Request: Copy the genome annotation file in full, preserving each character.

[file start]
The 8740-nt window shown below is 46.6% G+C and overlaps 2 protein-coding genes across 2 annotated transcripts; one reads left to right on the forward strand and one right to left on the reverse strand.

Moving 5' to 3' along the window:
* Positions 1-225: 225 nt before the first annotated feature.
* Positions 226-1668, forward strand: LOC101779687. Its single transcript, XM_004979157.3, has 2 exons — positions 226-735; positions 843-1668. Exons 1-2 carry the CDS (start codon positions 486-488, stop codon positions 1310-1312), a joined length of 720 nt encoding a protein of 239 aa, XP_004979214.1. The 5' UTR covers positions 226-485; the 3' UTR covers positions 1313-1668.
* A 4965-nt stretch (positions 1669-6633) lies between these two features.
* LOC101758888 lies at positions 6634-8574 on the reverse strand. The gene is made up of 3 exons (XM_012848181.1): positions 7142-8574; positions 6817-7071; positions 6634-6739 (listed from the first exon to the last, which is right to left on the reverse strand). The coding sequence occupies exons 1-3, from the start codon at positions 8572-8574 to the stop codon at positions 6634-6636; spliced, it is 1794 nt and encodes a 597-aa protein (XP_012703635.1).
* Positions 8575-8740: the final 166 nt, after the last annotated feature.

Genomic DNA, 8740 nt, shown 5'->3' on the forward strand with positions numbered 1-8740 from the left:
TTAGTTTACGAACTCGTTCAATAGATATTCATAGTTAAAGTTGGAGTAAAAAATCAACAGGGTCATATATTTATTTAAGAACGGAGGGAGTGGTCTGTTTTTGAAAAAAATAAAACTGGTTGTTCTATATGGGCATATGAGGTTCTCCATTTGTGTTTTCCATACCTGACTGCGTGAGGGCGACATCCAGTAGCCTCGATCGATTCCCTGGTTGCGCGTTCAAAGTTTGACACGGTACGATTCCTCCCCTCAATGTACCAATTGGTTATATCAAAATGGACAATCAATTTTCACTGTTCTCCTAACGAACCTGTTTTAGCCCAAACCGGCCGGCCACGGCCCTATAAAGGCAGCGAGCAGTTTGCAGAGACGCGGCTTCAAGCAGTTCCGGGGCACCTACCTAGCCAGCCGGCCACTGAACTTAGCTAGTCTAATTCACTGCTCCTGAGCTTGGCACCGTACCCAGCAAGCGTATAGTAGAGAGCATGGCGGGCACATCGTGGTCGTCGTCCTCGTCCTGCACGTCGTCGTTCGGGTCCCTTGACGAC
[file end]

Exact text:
The 8740-nt window shown below is 46.6% G+C and overlaps 2 protein-coding genes across 2 annotated transcripts; one reads left to right on the forward strand and one right to left on the reverse strand.

Moving 5' to 3' along the window:
* Positions 1-225: 225 nt before the first annotated feature.
* Positions 226-1668, forward strand: LOC101779687. Its single transcript, XM_004979157.3, has 2 exons — positions 226-735; positions 843-1668. Exons 1-2 carry the CDS (start codon positions 486-488, stop codon positions 1310-1312), a joined length of 720 nt encoding a protein of 239 aa, XP_004979214.1. The 5' UTR covers positions 226-485; the 3' UTR covers positions 1313-1668.
* A 4965-nt stretch (positions 1669-6633) lies between these two features.
* LOC101758888 lies at positions 6634-8574 on the reverse strand. The gene is made up of 3 exons (XM_012848181.1): positions 7142-8574; positions 6817-7071; positions 6634-6739 (listed from the first exon to the last, which is right to left on the reverse strand). The coding sequence occupies exons 1-3, from the start codon at positions 8572-8574 to the stop codon at positions 6634-6636; spliced, it is 1794 nt and encodes a 597-aa protein (XP_012703635.1).
* Positions 8575-8740: the final 166 nt, after the last annotated feature.

Genomic DNA, 8740 nt, shown 5'->3' on the forward strand with positions numbered 1-8740 from the left:
TTAGTTTACGAACTCGTTCAATAGATATTCATAGTTAAAGTTGGAGTAAAAAATCAACAGGGTCATATATTTATTTAAGAACGGAGGGAGTGGTCTGTTTTTGAAAAAAATAAAACTGGTTGTTCTATATGGGCATATGAGGTTCTCCATTTGTGTTTTCCATACCTGACTGCGTGAGGGCGACATCCAGTAGCCTCGATCGATTCCCTGGTTGCGCGTTCAAAGTTTGACACGGTACGATTCCTCCCCTCAATGTACCAATTGGTTATATCAAAATGGACAATCAATTTTCACTGTTCTCCTAACGAACCTGTTTTAGCCCAAACCGGCCGGCCACGGCCCTATAAAGGCAGCGAGCAGTTTGCAGAGACGCGGCTTCAAGCAGTTCCGGGGCACCTACCTAGCCAGCCGGCCACTGAACTTAGCTAGTCTAATTCACTGCTCCTGAGCTTGGCACCGTACCCAGCAAGCGTATAGTAGAGAGCATGGCGGGCACATCGTGGTCGTCGTCCTCGTCCTGCACGTCGTCGTTCGGGTCCCTTGACGAC